The Brilliance of Inbound Marketing

It has been fun and challenging to discover and learn about the world of Google Analytics. Much of my enjoyment has come from knowing that I am gaining technical knowledge about a very specific and widely-used software program. This experience has been able to satisfy some of my desire to take a small break from the conceptual and dive into the technical. But now that I’ve had my break, let’s take a step back. Google Analytics is a small piece of a larger and relatively new marketing concept known as inbound marketing.

What is Inbound Marketing?

Inbound marketing is a rather new concept because the internet and web technology is relatively new. Web technology has introduced a whole new frontier of marketing possibilities and caused consumer culture to shift dramatically, as it has changed the way in which purchases are made. No longer do people need to rely on the carefully filtered messages of corporate promotional campaigns as their source of information. Today, people actively search to find “their own” information on products and services. This interconnected medium has also allowed consumers to create their own information by voicing their opinions and ideas about products and services to the world.

This shift has caused businesses to consider new ways of marketing to consumers. The term “inbound marketing” was coined by HubSpot’s co-founder Brian Halligan in 2005 and is defined by Marketo, a Marketing Automation Company, as:

“The process of helping potential customers find your company – often before they are even looking to make a purchase – and then turning that early awareness into brand preference and, ultimately, into leads and revenue.”

I like to think of inbound marketing as the concept of drawing customers to you instead of drawing yourself to your customers. It’s like the idea of pulling and pushing. Outbound marketing strategies focus on pushing concepts to consumers by forcing messages and corporate promotions into their lives. In contrast, companies that use inbound marketing strategies seek to pull consumers to them by creating valuable content that informs them, by making it easier for customers to find them, and by actively seeking to create and maintain relationships with customers. Blogs, videos, social media, white-pages, and forums allow companies to create valuable and interesting content and messages for their audiences, while programs like search engine optimization, web analytics software (i.e. Google Analytics), and social media management software make it possible for the continuous improvement of inbound marketing strategies. All of these pieces seek to actively draw in potential customers and nurture current customers.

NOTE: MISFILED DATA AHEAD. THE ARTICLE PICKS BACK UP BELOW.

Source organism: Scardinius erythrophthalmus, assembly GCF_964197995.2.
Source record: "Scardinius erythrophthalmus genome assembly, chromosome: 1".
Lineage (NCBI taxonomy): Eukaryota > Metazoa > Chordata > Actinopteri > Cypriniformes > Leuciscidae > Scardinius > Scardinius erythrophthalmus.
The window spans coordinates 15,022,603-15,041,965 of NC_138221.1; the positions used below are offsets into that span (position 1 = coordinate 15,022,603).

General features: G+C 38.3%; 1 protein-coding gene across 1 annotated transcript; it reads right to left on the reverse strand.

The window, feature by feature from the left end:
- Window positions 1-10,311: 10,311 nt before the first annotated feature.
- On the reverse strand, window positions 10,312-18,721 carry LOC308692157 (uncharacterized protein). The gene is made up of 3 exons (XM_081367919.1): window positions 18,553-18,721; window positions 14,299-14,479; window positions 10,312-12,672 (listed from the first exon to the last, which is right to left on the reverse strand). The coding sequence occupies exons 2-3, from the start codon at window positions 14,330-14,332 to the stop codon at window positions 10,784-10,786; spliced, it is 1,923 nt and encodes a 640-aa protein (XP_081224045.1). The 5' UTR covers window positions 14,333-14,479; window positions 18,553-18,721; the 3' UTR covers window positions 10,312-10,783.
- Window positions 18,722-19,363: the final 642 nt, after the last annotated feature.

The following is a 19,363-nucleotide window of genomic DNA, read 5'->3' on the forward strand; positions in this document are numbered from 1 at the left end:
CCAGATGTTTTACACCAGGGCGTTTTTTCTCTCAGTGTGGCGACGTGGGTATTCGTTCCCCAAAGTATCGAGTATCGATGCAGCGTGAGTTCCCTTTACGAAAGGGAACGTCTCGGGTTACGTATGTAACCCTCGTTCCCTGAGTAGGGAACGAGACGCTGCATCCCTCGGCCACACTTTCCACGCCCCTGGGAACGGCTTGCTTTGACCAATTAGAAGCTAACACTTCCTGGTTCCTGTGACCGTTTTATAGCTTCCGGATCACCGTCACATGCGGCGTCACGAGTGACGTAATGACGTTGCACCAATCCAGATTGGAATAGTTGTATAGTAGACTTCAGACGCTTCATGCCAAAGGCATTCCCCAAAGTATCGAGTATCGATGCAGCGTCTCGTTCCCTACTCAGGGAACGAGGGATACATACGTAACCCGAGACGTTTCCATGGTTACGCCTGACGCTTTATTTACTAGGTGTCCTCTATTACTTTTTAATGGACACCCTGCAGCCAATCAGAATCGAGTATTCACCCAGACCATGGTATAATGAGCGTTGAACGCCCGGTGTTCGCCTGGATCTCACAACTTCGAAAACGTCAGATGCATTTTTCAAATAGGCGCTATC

Why is it important?

Inbound marketing is important now more than ever mostly because of the advent of information and web technology. Consumers live in a world of mass media in which their perceptual filters are constantly blocking out the noise. Making it easy for interested consumers to find you and for potentially interested customers to become invested, is an effective way of marketing because it seeks people when their shields are down.

HubSpot posted some interesting marketing statistics that highlight the value and importance of using inbound marketing strategies to effectively reach consumers in today’s world. One of these statistics demonstrates how consumers are searching for information like crazy.

“86% of consumers stated that using a search engine allowed them to learn something new or important that helped him/her increase his/her knowledge. (Pew Research Center, Search Engine Use 2012)”

If this many consumers are searching for information, even if it’s not necessarily with the intent to make a purchase, isn’t it obvious that providing interested consumers with relevant information about your product or service could astronomically increase opportunities for generating transactions? If nothing else, it can present consumers with valuable exposure to your product, which could possibly lead to purchases in the future.

An example of inbound marketing done right:

Even though I’m not a coffee drinker, Starbucks has done well at positively positioning itself in my mind. And apparently, I’m not the only one. Starbucks has used many successful marketing strategies to position itself and generate brand awareness, but one of their most effective means of doing so is through their use of inbound marketing strategies. They have reduced customer acquisition costs and effectively increased customer exposure to their offerings specifically through actively engaging with customers on social media websites. CEO Howard Shultz explains further:

“There probably [aren’t] very many companies in America that have created the capability and the discipline that we have with almost 40 million worldwide fans on Facebook, a leading company on Twitter and Foursquare, and what that has done, it has given us the ability to lower our cost of customer acquisition in terms of traditional advertising and build a more enduring, emotional relationship with our customers.”

Who would have thought that a coffee company could find success in posting on social media sites? I think Schultz underlined the root of their success when he mentions how their use of social media has allowed the company to “build a more enduring, emotional relationship with… customers.” Today, successful marketing is so much more than calculatedly making hard sells. Truly successful marketing actively seeks to create and nurture relationships with customers, fostering brand loyalty and lifetime commitments. If a coffee company can find success in using these techniques, why not any company?

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